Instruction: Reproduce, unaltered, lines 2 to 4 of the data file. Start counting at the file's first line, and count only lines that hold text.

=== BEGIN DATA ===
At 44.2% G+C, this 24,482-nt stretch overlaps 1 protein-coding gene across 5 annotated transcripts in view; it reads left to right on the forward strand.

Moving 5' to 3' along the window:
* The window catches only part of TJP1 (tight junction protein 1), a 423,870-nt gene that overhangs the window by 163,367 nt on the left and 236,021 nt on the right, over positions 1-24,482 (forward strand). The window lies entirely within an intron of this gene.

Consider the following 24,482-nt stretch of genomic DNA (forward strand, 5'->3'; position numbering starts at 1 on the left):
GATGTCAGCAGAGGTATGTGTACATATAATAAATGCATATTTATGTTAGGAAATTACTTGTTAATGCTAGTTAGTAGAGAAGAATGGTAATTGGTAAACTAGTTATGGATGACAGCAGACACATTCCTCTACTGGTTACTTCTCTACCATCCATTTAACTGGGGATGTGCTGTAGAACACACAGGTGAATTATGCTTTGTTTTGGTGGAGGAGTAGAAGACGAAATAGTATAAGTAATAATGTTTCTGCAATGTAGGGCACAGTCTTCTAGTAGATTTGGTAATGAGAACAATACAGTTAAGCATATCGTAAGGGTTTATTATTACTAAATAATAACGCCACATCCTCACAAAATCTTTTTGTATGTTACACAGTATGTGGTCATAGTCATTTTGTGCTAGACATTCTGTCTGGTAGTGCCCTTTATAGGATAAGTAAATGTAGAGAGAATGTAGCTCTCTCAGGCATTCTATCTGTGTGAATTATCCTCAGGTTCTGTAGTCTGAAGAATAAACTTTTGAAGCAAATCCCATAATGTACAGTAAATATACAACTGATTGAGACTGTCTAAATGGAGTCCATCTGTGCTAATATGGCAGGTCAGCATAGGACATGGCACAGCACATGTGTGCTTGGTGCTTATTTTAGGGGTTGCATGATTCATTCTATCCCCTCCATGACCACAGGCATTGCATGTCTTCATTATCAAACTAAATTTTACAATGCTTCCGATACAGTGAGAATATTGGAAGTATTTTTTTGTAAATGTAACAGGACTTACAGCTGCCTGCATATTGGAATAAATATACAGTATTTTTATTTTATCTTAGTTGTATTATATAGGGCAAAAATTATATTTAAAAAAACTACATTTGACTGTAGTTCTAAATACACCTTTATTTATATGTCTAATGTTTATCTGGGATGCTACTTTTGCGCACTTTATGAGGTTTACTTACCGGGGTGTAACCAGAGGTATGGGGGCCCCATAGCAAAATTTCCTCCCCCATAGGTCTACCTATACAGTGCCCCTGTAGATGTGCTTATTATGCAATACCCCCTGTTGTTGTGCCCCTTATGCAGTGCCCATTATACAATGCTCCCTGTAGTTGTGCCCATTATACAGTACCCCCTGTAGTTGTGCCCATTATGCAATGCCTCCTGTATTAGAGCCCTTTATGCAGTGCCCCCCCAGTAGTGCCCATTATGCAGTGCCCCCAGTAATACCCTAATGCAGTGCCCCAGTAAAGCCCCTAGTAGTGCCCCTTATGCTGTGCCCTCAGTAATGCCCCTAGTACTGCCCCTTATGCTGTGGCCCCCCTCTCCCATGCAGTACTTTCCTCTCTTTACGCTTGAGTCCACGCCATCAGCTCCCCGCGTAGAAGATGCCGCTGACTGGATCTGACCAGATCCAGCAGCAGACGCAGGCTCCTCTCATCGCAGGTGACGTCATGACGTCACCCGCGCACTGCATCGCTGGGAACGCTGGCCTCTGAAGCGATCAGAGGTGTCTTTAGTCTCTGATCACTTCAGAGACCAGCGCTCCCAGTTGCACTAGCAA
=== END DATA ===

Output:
Moving 5' to 3' along the window:
* The window catches only part of TJP1 (tight junction protein 1), a 423,870-nt gene that overhangs the window by 163,367 nt on the left and 236,021 nt on the right, over positions 1-24,482 (forward strand). The window lies entirely within an intron of this gene.

Consider the following 24,482-nt stretch of genomic DNA (forward strand, 5'->3'; position numbering starts at 1 on the left):